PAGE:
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THE ROVING OSWESTRIAlH.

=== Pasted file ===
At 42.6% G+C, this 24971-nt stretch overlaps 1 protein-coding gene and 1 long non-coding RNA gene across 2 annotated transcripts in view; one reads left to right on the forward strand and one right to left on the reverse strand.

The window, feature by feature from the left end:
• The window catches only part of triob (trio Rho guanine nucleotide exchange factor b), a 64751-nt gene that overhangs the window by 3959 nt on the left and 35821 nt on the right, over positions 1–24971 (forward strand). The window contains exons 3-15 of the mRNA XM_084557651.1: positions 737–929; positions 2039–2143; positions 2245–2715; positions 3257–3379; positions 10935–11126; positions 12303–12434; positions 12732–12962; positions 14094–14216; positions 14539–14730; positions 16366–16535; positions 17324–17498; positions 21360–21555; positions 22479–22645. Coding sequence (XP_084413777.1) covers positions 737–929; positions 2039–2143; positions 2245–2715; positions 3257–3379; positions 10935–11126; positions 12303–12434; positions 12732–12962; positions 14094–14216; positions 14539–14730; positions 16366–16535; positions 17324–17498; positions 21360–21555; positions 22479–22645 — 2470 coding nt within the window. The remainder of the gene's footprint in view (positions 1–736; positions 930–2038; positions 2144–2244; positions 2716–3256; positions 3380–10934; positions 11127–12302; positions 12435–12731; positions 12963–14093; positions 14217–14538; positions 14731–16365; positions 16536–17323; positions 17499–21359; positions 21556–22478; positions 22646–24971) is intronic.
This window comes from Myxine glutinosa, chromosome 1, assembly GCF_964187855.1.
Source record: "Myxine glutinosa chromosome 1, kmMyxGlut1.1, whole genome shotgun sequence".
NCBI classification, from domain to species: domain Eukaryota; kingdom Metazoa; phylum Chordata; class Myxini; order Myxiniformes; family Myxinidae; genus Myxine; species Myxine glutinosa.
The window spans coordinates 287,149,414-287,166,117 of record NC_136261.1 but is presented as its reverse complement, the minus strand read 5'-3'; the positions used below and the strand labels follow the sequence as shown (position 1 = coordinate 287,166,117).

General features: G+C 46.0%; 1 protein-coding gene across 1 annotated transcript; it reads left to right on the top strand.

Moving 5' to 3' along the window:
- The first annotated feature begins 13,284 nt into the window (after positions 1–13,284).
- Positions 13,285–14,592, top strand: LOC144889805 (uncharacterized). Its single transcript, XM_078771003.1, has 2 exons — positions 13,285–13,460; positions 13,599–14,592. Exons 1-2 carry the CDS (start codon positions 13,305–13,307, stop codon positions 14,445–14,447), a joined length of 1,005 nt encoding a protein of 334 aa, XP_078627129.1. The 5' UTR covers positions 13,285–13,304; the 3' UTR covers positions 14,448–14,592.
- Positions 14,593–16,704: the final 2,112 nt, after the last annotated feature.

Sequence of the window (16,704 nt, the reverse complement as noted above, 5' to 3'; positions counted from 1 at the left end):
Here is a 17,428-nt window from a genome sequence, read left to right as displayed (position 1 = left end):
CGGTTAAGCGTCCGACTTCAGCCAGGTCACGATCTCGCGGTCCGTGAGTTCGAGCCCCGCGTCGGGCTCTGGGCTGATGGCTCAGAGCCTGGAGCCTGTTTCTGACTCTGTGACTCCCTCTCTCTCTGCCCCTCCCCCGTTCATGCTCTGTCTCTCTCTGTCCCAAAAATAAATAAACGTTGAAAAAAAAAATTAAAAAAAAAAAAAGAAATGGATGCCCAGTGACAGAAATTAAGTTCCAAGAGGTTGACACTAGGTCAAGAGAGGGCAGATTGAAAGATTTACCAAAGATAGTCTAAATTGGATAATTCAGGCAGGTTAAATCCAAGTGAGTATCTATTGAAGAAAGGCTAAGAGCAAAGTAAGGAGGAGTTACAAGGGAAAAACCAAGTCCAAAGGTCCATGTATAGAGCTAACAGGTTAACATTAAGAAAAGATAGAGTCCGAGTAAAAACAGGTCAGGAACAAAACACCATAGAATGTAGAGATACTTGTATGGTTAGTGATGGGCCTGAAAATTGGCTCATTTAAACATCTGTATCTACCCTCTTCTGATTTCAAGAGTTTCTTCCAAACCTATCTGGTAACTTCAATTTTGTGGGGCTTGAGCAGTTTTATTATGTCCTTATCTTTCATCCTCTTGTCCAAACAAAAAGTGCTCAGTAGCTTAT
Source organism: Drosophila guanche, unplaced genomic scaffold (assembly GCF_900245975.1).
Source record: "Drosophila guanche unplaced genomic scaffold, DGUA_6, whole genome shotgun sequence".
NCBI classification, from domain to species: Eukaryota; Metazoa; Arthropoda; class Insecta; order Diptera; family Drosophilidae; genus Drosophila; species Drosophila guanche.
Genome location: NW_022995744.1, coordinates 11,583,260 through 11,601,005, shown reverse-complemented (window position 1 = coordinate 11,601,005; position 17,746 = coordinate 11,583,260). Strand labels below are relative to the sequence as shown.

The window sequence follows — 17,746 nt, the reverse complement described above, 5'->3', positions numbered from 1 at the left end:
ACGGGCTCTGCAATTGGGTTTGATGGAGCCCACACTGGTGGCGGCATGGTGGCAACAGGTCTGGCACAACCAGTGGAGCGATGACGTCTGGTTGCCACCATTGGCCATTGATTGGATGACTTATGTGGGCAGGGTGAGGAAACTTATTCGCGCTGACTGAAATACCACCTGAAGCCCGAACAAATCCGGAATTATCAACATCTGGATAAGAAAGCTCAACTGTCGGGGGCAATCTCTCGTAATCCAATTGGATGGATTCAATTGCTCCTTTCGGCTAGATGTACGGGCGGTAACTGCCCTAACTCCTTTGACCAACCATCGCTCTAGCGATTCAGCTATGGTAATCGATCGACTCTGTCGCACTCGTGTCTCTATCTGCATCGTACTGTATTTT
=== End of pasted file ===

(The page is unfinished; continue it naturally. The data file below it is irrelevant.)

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zripyn » m tth. t fACmovement s on foot in Llanrwst to establish *»*â¢Â«. o⢠thfi⢠h*" £ r> "> be SIâ¢' in '">1 for dl'vTnSr 'S: -I' 'n 'â t't-r for iSU\veSfe«l!sut'"s "a « It is understood that the biography of tt.^ iat(J -\rr i'ras. sey will be written by Mr Samuel Smile^ author of Lives of the Engineers." autnor ox w:?vh^SloP a"(1 ]''ar Hospital has been pressed Shrewsbury 0,lwin> Provision dealer, of Mardol, The North IVales Chronicle accuses the "dissenting preacherdom of Wales of "the blindness of avarice." m attackmg the Established Church "Let them rail." -o -a A,lorn1', ff Penrallt Villa, Upper Bangor. r>fhpr^rvlln"i. 010 t^le fire in her bedroom tl' burnt to death m^ht~dreHS caught fire, and she w t(i Churrh Herald the Bishop of Clu S te ofn lVL ince 0f Pr°â¢ti°n to the positio- r if the Archbishop of Canterbiu resigns, as some parties expect he will do. A poor ol(I inan w' Is lilleci'oy the cold on Fri(liv night Nveek,- Where he had lain down through !3t li -I r Pevsons saw him, and passed by OTl tllG other Side. T-ht* inrv i J r A! who gave evidence at the inq^4tepnmanded °ne °f them'' A contemporary relates how t Shrewsbury the other day, four paupers accompanied the coffin of a deceased fellow pauper, which was convtverl m heirse to the wasetmnVvntd ^0^ f,m'^ that the coffin body C0UrSe returned and fetched the At Mr West's rent audit dinner he offereG totakeoh ir of any seeds for the distressed French peast,-itrv, aii,l communicate with the Central Committee. Mr We, strongly denounced the conduct of the Prussians in cor. tinuing the war. The King, he said, had advanced tht most unreasonable terms of peace, and had staked his honour to enter Paris as a conqueror, wading through a sea of blood, and praying with pharisaical piety all the while." The line must be drawn somewhere. In Liverpool, it seems, the Mayor always dines at Christmas with the policemen, and sometimes with the muckmen. But this year the Mayor turns up his nose at the latter, and will have none of them, so the Health Committee have voted E15 with which to dine the scavengers, but we are not told who is to preside. The cost of officers' rations in the St. Asaph workhouse has increased from £ 54 for the half year endingMichaelmas, 1860, to S117 5s. O, 1. for the corresponding period of 1S70, The master made some explanation, which did not satisfy the guardians, and it was resolved to send a report to the Poor-law Board. The master admitted that once a week, or nine days, he entertained his friends at the expense of the Union, but this, he said, was a common thing. Is it ? The Llangollen Advertiser publishes a curious article about Festiniog. It informs us that the "place is at last awakening from Its stupor," and the first act. of wakeful- noss is to apply to have petty sessions held in the place, that the inhabitants may be "within range of modern civilization t" Then Blaenau wants a County Court, and a Local Board--two good things in their way, and necessi- ties of the times. Gas works are in the course of erection, and water works are talked of. Lastly, "To add to the attractions of the place, a traveling menagerie has halted there for a few days, and although the collec- tion of wild beasts was a good one, the want of funds has considerably interfered with the patronage which would otherwise have been bestowed on them. To those who know the difference between noise and music the band must cer(a uly have been appreciated, as it was a matter of remark that all the instrumentalists kept sober" Mr H. Bowen, of the Fox Vaults, Shrewsbury, aceord- ding to annual custom got up a handicap for pedestrians in Christmas week. The following Is -the result of the heats :â1st, C. Jones, Shrewsbury, 15, beat F. Browi Rednal, 1.2; 2nd, C,. Astlev, 15, beat J. Staint Shrewsbury, 10; 3rd, G. Griffiths, Madeley, 9, beat K Finch, 13 11 4th, R. Downes, Madeley, 11. beat T. Fullerton, Shrewsbury, 13 5th, R. Yates, Shrewsbury, 12, beat R. Evans, Shrewsbury, 11 Gth. J Thomas, Shrewsbury, 11, beat E. Flowers,* Shrewsbury 11; 7th, W. Shakespeare, Shrewsbury, 12, beat E. Boss mer, Shrewsbury, 15 8th. L. Barrett, Oswestry. 9, be." J. Trevor, Hadnal, 13 9th, E. Jones beat J. Thoma. 10 h, 11. Downes beat W. Shakespeare 11th. G. Griffitl beat L. Barrett; 12th, G. Jacks beat R. Yates; 13th, Downes beat Jones 14th. Jacks beat Griffiths 15th, Jacks beat Downes. Mr Bowen officiated as starter, and Mr William Pugh as referee. From the above return it will be seen that G. Jacks won the first prize, £ 7 R. Downes the sconl, -22; and Griffiths the third, tl. Most of our contemporaries give reviews of the year just closed. Do newspaper readers ever consider how hanl it is to write on periodical topics. Let them try to describe a Derby Day, or a Royal Agricultural Show. When you once get into the heart of the subject, it is plo:- 1 1 sailing, but to start effectively is difficult. Here a-r i 1 few samples from the reviews of the year After to-day j I the figures 1870 will no more be required as the fixture of v. i the year." True, but not brilliant. Tempus fugiv". How often does the phrase tremble on our tongues." Xovel, but quite seasonable when teeth are chattering. Ere we again address our readers the eventful year of 1870 will have taken its departure." An undoubted fact. Eighteen hundred and seventy has nearly passed away. Eighteen hundred and wv-enty-one lias not yet come. Xot very editing intelligence. "The year 1870 has no doubt had its fair -share of happy marriages, joyous births, &c" &c. but An expressive word th:tt-'bnt!' In a very few hours this earth on which we live and move, will have completed another of its annual revolu- tions round the sun." Instructive intelligence in the very first sentence And so on. All, however, agree in placing the year down as a memorable one in history, and the articles are tinged with radicalism or conservativeism, as the case mav be. At the last meeting of the Conway Board of Guardians the following formed part of the conversation.â-Mr T. Parry It is a great pity Mr Williams does not stop away altogether, for he only comes to the Board to make his own"speeches, and then runs away, and leaves us to do all the work.â Mr Williams That is simply not true.âMr Parry You scarcely ever stop here, and I have plenty of witnesses of the fact. You only come here to make your own speeches and blow your own horn to the parsons in this country. You are only putting a nail in the coffin of the Establishment every time you come here. (Roars of laughter.)âMr Williams: Is this a political meeting, Mr Chairman?âMr Parry: You don't care what it is; you I hring everything Williams: Any glaring jobbery I do.â"Mr Parry There is another nail.âMr W. J Go in for dic;e-,tablishment.-Pev. D. M Thomas Are the Conway assessment committee tl undertakers? (Loud laughter.)- [Mr Williams, we shon explain, is the Rev. Venables Williams, formerly of Llan gedwyn, who has caused chronic excitement amongst the guardians ever since he joined them. by his attempt to reform what he considers abuses. Hitherto he has cer- tainly earned more abuse than thanks.] At the Rhyl Petty Sessions last week, W. H. Lucas, of Birmingham, was summoned bv Inspector Tooth, of th London and North-Western Railway Company, "f that he, on the 5th of October last, unlawfully trave in a certain carriage on the Chester and Holyhead Ra way, he not having paid his fare, and with intent to evad> payment thereof." The defendant resided at Birmingham, but during the summer season opened a lapidary's shop at Rhyl. It would seem that excursion tickets were issued from Birmingham to Rhyl and back, upon which "not transferable" was printed. The defendant met with sone person at Rhyl from whom he bought one of these tickets, and when he presented it at the station he was told by Mr Lewis, the station-master, that he could not travel by it, because he bad not bought it himself, but he replied that he had bought it from a man he did not know, and per- sisted in going by the train. He was again warned at Chester, but he went on to Birmingham. Evidence having been taken, Mr George (the magistrates' clerk) asked Mr Preston, the Company's solicitor, to show him the Act of Parliament authorising the Company to prevent people selling excursion tickets. He had read over the 103rd sec. of the Railways Consolidation Act, undl' which this case was brought, and lie could not see any* thing to prevent persons selling tickets.âThe justices missed the case, but, on the application of Mr Pres*)n> a case was granted for a superior Court. In tlie course of a sermon delivered at Prees r| S»ndav week, Archdeacon Allen said- -As we co-,iler these Christmas Day lessons, the thought may ix* 1'^11S an|e ?n our minds as we endeavour to realize ot w misery attendant on the terrible war.. g<^ng 011 be." tween France and Prussia, how ^y tbese great nations, hurried by passion, throw' V £ hâ¢st s teaching, and refuse'to beat the*' â¢ds '"to ploughshares and their spears into prunin' ^e^' as Je £ v' W, these nations now doing alljI10 m,lschl"f th^ cfvn ,to jac 1 r other, we can interfere i' ,no for them good. except by earnest supp'f.atlrtn to the.thr,me of "r;ic' God will be pleased o/.Hls mem- to bring peace upon this earth. But we, as rltlzens .a free country may take warning from wl^ ls 11OT» taking place m France, not to let the newsnvers persuade us that because Russia arms at Conr'tan^°f^e' or because Prussia will extend her scherne's Vfl>0':i'er.v> therefore we in England ought to in- terfere -fivery one of us in our daily talk may contribute â I'm? to the formation of public opinion, and humanly â -xing, public opinion rules the world. Let us en- (-i .'ivour to realize how great is the misery of war, or rather, j) put the matter more truly, how great is tlie crime of war. How alien war is from the spirit of Christianity Let us study seriously the teaching of Holy Scripture on this matter How God may be expected to scatter the people that delight in war. The English people haw been far too meddlesome, far too ready, tor the last eight hundred years to rush unthinkingly into war. Men have gone into war with the ringing of bells, but they have come out of war with the wringing of hands.